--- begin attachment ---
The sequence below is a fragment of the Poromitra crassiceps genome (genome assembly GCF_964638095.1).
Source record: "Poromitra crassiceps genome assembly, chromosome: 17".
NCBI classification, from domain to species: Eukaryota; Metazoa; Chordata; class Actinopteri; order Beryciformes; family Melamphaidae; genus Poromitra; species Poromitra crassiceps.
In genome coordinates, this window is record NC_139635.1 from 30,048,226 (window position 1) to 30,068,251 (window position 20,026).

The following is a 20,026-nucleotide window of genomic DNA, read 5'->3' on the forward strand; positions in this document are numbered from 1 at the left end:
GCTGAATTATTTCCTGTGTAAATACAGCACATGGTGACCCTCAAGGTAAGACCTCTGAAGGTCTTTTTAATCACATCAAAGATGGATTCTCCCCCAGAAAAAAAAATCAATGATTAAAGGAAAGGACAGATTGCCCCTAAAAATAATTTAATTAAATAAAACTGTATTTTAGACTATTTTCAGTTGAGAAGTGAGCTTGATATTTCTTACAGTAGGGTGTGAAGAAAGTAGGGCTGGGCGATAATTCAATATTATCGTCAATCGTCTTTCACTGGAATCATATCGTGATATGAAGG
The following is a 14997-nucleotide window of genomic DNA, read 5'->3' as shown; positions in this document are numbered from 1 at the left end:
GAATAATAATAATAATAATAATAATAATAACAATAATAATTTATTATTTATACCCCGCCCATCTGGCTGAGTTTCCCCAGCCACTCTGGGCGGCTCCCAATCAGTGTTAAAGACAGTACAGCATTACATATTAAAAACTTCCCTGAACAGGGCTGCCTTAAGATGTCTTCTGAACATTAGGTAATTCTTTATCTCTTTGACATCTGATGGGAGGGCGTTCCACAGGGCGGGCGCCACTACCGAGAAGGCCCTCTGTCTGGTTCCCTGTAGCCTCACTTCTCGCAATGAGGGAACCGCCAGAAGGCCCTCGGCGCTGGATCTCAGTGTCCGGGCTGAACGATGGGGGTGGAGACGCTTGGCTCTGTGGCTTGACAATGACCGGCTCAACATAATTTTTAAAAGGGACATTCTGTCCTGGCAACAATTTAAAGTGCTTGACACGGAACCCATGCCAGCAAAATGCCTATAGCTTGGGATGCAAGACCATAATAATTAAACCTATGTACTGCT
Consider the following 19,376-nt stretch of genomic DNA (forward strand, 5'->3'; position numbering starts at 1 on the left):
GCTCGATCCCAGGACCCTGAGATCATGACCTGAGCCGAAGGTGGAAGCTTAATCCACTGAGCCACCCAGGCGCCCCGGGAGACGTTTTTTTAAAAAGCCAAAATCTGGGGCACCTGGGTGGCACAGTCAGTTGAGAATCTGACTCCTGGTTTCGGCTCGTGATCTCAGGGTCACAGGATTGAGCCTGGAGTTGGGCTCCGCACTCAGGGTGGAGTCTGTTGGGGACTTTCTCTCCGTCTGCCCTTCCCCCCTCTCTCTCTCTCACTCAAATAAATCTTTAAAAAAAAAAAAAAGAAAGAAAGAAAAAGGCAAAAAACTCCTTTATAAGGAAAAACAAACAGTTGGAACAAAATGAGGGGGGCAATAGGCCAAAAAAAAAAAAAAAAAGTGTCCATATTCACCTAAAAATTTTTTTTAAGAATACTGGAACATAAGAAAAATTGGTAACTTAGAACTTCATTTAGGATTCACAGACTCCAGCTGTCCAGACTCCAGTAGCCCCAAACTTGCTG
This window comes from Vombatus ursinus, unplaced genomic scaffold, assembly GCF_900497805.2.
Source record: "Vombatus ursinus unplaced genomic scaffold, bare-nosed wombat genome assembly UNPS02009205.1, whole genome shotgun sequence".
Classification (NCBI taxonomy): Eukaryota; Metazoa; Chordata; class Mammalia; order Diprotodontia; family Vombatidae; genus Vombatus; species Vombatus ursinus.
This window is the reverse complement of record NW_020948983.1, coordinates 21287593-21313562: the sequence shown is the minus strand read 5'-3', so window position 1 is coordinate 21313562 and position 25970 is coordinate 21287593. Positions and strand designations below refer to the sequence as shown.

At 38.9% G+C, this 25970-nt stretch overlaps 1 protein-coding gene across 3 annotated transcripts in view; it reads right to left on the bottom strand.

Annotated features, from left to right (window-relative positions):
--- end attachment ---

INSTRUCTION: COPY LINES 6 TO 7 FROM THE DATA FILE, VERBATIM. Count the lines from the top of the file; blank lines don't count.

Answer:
GCTGAATTATTTCCTGTGTAAATACAGCACATGGTGACCCTCAAGGTAAGACCTCTGAAGGTCTTTTTAATCACATCAAAGATGGATTCTCCCCCAGAAAAAAAAATCAATGATTAAAGGAAAGGACAGATTGCCCCTAAAAATAATTTAATTAAATAAAACTGTATTTTAGACTATTTTCAGTTGAGAAGTGAGCTTGATATTTCTTACAGTAGGGTGTGAAGAAAGTAGGGCTGGGCGATAATTCAATATTATCGTCAATCGTCTTTCACTGGAATCATATCGTGATATGAAGG
The following is a 14997-nucleotide window of genomic DNA, read 5'->3' as shown; positions in this document are numbered from 1 at the left end: